News & Reports News Year 2011 May , 2011 European stocks climb for second week

European stocks climb for second week



European stocks posted a second weekly gain, with the Stoxx Europe 600 Index completing the biggest monthly increase this year, as companies from Ericsson AB to Volkswagen AG reported better-than-estimated earnings.
Ericsson surged 16 percent as the biggest maker of mobile- phone networks reported first-quarter profit that more than tripled. Volkswagen, Europe’s largest carmaker, jumped 12 percent. Parmalat SpA soared the most in two years as Groupe Lactalis offered to buy the 71 percent of Italy’s biggest dairy company it doesn’t already own.
The Stoxx 600 advanced 1.2 percent to 283.78 this past week, for a 2.9 percent increase this month. The measure has surged 8.2 percent from this year’s low on March 16 as companies from UBS AG to Akzo Nobel NV reported earnings that exceeded forecasts and the U.S. Federal Reserve maintained its pledge to keep interest rates low for an “extended period.”
“There are enough reasons to be positive on equities,” Vincent Juvyns, an equity strategist at ING Investment Management in Brussels, said in an interview on Bloomberg Television. “We see it in the earnings season. There are a lot of reasons to be worried about the macroeconomic context, but at the same time, on the microeconomic level, companies are doing well.”
A report on April 28 showed the U.S. economy grew at a slower pace than forecast in the first quarter as consumer purchases cooled, home construction decreased and government spending declined. Gross domestic product rose at a 1.8 percent annual rate from January through March after a 3.1 percent pace in the last three months of 2010, the Commerce Department said.

Beaten forecasts

Of the 113 companies in the Stoxx 600 that have reported earnings since April 11, 66 have beaten analyst forecasts for per-share profit, according to data compiled by Bloomberg. In the U.S., 77 percent have exceed estimates in the period.
National benchmark indexes rose in all of Europe’s 18 western markets, except Austria and Denmark. France’s CAC 40 gained 2.1 percent, the U.K.’s FTSE 100 Index climbed 0.9 percent, while Germany’s DAX rallied 3 percent.
Ericsson jumped 16 percent, the biggest weekly gain since 2008. The company on April 27 said first-quarter net income surged to 4.1 billion kronor ($674 million) from 1.26 billion kronor a year earlier. Profit beat the 3.06 billion-krona average of 19 analyst estimates compiled by Bloomberg.
A measure of automobile shares rose 5.2 percent, the biggest weekly increase in almost three months and the largest gain among the 19 industry groups in the Stoxx 600.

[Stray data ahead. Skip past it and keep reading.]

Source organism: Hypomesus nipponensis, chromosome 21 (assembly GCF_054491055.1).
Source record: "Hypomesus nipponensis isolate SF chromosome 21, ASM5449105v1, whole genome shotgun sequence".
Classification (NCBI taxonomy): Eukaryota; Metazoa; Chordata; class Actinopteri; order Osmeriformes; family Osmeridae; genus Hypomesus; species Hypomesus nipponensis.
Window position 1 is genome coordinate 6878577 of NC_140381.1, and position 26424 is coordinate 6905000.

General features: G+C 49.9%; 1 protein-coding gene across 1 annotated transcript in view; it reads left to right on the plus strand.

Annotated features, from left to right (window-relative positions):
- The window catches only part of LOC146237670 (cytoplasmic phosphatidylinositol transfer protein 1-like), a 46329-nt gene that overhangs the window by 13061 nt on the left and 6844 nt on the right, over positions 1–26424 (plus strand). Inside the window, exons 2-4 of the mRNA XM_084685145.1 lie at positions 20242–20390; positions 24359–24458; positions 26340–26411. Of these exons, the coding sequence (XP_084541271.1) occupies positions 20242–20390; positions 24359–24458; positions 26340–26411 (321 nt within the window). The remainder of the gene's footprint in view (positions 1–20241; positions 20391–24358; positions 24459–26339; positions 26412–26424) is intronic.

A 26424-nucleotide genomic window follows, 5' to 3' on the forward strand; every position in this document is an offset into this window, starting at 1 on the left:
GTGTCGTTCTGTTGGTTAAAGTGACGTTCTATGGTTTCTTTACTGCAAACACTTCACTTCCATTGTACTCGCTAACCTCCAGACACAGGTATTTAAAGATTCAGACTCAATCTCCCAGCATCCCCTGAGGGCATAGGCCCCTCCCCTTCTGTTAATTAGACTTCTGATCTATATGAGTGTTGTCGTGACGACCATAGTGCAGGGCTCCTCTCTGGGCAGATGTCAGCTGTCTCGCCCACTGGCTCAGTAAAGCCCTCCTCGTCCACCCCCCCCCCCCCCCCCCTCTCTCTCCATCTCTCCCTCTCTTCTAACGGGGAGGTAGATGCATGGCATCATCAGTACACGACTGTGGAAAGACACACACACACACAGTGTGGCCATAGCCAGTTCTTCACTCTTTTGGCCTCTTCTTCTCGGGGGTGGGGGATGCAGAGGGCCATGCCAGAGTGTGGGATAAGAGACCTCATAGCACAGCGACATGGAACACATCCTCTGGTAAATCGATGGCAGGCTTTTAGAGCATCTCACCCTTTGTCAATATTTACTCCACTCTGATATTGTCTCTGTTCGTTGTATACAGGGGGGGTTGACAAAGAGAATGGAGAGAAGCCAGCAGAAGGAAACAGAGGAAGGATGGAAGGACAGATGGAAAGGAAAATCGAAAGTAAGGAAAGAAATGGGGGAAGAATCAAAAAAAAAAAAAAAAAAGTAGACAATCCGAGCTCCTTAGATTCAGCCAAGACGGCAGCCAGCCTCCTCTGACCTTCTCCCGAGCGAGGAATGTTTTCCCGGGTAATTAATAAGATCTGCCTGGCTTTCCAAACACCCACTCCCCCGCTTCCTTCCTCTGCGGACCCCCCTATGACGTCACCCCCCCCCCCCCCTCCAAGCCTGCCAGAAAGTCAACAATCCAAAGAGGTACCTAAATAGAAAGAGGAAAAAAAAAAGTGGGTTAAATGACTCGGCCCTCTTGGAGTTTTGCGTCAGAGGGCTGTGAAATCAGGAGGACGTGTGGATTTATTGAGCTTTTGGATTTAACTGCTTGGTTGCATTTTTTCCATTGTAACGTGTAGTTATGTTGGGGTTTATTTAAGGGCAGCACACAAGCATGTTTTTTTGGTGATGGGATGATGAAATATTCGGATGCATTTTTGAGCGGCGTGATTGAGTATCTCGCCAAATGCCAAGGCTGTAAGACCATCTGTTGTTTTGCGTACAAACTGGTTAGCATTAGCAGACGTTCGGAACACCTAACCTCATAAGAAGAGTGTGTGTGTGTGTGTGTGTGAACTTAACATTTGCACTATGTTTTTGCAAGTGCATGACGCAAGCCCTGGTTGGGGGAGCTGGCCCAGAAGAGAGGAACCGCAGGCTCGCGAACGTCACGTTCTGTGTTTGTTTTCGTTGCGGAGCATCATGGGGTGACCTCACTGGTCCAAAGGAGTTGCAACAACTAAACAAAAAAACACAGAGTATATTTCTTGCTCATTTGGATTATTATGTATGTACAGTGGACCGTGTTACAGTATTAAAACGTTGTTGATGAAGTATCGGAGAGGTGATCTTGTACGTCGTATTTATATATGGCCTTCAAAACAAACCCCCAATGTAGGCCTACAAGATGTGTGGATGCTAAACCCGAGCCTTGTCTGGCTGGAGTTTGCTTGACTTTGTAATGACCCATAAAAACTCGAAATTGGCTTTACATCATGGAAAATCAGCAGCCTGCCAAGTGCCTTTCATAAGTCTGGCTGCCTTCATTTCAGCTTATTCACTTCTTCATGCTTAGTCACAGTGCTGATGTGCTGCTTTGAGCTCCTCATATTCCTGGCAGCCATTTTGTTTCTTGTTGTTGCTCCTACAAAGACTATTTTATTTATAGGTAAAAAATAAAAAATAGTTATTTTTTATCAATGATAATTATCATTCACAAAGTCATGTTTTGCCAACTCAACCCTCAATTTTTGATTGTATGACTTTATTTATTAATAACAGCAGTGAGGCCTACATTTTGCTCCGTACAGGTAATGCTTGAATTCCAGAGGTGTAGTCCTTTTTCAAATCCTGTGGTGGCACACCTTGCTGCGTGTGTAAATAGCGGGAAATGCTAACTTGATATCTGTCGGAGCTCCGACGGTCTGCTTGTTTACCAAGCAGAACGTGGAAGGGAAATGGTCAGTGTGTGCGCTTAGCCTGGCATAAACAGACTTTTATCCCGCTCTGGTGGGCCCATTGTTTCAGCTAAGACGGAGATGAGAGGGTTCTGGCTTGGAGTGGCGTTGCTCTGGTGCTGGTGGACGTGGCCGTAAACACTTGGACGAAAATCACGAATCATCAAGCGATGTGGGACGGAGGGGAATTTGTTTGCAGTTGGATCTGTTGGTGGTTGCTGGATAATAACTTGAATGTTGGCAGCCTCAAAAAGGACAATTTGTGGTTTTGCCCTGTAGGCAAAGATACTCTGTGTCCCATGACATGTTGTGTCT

VW earnings
Volkswagen advanced 12 percent after the automaker on April 27 reported record first-quarter operating profit as the Audi and VW brands attracted more Chinese customers. Earnings before interest and tax more than tripled to 2.91 billion euros ($4.27 billion), surpassing analyst estimates.
Porsche SE increased 11 percent, the largest gain since January. The company’s car-making division reported a first- quarter profit gain after a revamp of the Cayenne boosted demand for the sport-utility vehicle. Earnings before interest and taxes “more than doubled” to 496 million euros, the company said, without providing a year-earlier figure.
Kesko Oyj rose 9.3 percent, the most since July. Finland’s biggest retailer reported first-quarter net income of 25 million euros, beating the 24.7 million-euro mean estimate of eight analysts surveyed by Bloomberg.
Yara, SSAB
Yara International ASA gained 8 percent, the largest weekly gain in almost nine months. The world’s largest publicly traded nitrogen-fertilizer maker reported first-quarter net income of 2.89 billion kroner ($550 million), compared with 1.52 billion kroner a year earlier. That topped the 2.39 billion-krone average of 13 analyst estimates surveyed by Bloomberg. Sales rose to 19.8 billion kroner.
SSAB Svenskt Staal AB jumped 10 percent after the world’s largest supplier of high-tensile steel said first-quarter net income rose to 390 million kronor ($65 million) from 143 million kronor a year earlier. Analysts had estimated net income of 154 million kronor, according to a survey compiled by Bloomberg.
Parmalat increased 11 percent, the biggest weekly advance since February 2009. Lactalis, France’s biggest cheesemaker, on April 26 offered to pay 3.38 billion euros in an unsolicited bid for the 71 percent of Parmalat it doesn’t own to create the world’s largest dairy company.
Micro Focus International Plc rallied 9.9 percent as the U.K. software provider said it received a preliminary, non- binding takeover approach.
Barclays falls
Barclays Plc, Britain’s third-largest bank by assets, dropped 5.5 percent. Pretax profit at its investment banking unit fell 33 percent in the first quarter to 982 million pounds ($1.6 billion) as revenue declined 15 percent, the lender said on April 27. The bank posted a 5 percent fall in overall net income to 1.01 billion pounds which missed the average analyst estimate of 1.21 billion pounds.
Electrolux AB slid 5.5 percent. The world’s second-largest appliance maker said first-quarter net income fell to 457 million kronor from 911 million kronor a year earlier. Analysts on average expected net income of 529 million kronor, a survey showed.